Friday, November 5, 2010

Ernst Jünger

Ernst Jünger (March 29, 1895 – February 17, 1998) was a German writer. In addition to his novels and diaries, he is well known for Storm of Steel, an account of his experience during World War I.

Jünger was born in Heidelberg to a middle class family, and grew up in Hannover as the son of a chemical engineer become pharmacist. He went to school between the years of 1901 and 1913 and was member of the Wandervogel movement. In 1913, he ran away from home to join the French Foreign Legion where he served very briefly in North Africa. During World War I he served with distinction in the Imperial German Army on the Western Front. In the first week of January 1917 he was awarded the Iron Cross First Class and in September 1918 was awarded the German Empire's highest military decoration of that time, the Pour le Mérite (informally known as the "Blue Max"). Received as a Lieutenant at the age of 23, he was the youngest soldier ever to be given this award.

His war experiences are first described in Storm of Steel (German title: In Stahlgewittern) which was published in 1920 (self-published). This book by which Jünger became suddenly famous has been seen as glorifying war. Jünger served as a lieutenant in the army of the Weimar Republic until his demobilisation in 1923. He studied marine biology, zoology, botany, and philosophy, and became a well-known entomologist. He married Gretha von Jeinsen (1906–1960) in 1925; they had two children, Ernst (1926–1944) and Alexander (1934–1993).

In the 1920s Jünger published articles in several right-wing nationalist journals, and further novels. As in Storm of Steel, in the book Feuer und Blut (1925, "Fire and Blood"), Jünger glorified war as an internal event. According to Jünger, war elevates the soldier's life, isolated from normal humanity, into a mystical experience. The extremities of modern military techniques tested the capacity of the human senses. Even though he never endorsed the Nazi Party, and indeed kept them at a careful distance, Jünger's Storm of Steel sold well into the six-figure range by the end of the 1930s.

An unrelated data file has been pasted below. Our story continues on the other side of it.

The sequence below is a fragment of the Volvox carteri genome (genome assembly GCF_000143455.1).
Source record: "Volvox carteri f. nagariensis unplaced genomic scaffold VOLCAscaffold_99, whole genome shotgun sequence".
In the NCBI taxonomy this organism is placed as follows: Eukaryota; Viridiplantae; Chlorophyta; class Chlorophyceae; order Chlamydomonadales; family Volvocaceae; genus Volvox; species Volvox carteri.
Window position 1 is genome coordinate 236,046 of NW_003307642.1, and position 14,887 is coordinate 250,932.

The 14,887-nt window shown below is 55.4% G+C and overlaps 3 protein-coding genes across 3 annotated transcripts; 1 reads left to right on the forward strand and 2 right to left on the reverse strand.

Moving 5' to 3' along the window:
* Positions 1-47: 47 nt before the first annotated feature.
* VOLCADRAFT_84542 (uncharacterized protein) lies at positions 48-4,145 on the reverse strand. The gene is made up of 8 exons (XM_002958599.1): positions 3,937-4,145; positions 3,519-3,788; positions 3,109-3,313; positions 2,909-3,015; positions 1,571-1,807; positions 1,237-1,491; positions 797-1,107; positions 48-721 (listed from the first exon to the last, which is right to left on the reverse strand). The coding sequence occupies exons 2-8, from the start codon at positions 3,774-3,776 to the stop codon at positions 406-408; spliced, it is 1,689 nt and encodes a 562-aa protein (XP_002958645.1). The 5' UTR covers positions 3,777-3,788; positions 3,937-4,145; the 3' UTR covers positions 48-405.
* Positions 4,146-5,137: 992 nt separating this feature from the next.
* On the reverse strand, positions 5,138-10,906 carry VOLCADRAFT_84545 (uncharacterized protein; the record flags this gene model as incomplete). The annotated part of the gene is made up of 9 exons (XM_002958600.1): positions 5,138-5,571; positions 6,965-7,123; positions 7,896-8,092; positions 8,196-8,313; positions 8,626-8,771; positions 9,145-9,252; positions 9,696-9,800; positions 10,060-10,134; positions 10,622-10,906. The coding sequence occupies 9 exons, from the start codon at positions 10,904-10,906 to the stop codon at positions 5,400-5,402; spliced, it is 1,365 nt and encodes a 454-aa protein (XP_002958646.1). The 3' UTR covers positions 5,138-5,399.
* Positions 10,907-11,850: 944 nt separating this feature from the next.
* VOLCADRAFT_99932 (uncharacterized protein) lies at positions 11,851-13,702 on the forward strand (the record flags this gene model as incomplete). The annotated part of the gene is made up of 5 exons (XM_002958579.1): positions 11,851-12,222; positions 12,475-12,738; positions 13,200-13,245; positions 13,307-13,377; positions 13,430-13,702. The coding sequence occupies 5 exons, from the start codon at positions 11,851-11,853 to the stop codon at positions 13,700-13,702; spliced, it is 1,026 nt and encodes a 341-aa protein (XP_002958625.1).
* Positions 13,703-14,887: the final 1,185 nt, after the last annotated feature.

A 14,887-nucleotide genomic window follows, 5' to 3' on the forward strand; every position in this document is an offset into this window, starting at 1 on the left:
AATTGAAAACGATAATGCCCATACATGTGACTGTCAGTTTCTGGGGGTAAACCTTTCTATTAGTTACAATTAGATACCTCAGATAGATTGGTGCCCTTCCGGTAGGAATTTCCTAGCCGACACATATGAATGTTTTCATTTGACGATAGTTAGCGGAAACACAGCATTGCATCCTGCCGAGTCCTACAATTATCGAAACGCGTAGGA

He served in World War II as an army captain. Assigned to an administrative position in Paris, he socialized with prominent artists of the day such as Picasso and Jean Cocteau. His early time in France is described in his diary Gärten und Straßen (1942, Gardens and Streets).

Jünger was also peripherally involved in the Stauffenberg bomb plot. He was clearly an inspiration to anti-Nazi conservatives in the German Army, and while in Paris he was close to the old, mostly Prussian officers who carried out the assassination attempt against Hitler. In the aftermath, Jünger suffered only dismissal from the army, rather than execution.

Jünger was among the forerunners of magical realism. His vision in The Glass Bees (1957, German title: Gläserne Bienen), of a future in which an overmechanized world threatens individualism, could be seen as science fiction. A sensitive poet with training in botany and zoology, as well as a soldier, his works in general are infused with tremendous details of the natural world. His critics claim there is an excess of emotional control and precision in his writing. In 1981 he was awarded the Prix mondial Cino Del Duca.

Throughout his whole life he had experimented with drugs such as ether, cocaine, and hashish; and later in life he used mescaline and LSD. These experiments were recorded comprehensively in Annäherungen (1970, Approaches). The novel Besuch auf Godenholm (1952, Visit to Godenholm) is clearly influenced by his early experiments with mescaline and LSD. He met several times with LSD inventor Albert Hofmann and they took LSD together. Hofmann's memoir LSD, My Problem Child describes some of these meetings.

Jünger's 100th birthday on March 29, 1995, was met with praise from many quarters, including the French president François Mitterrand.

He died on February 17, 1998 in Riedlingen, Upper Swabia, the last living bearer of the military version of the order of the Pour le Mérite.

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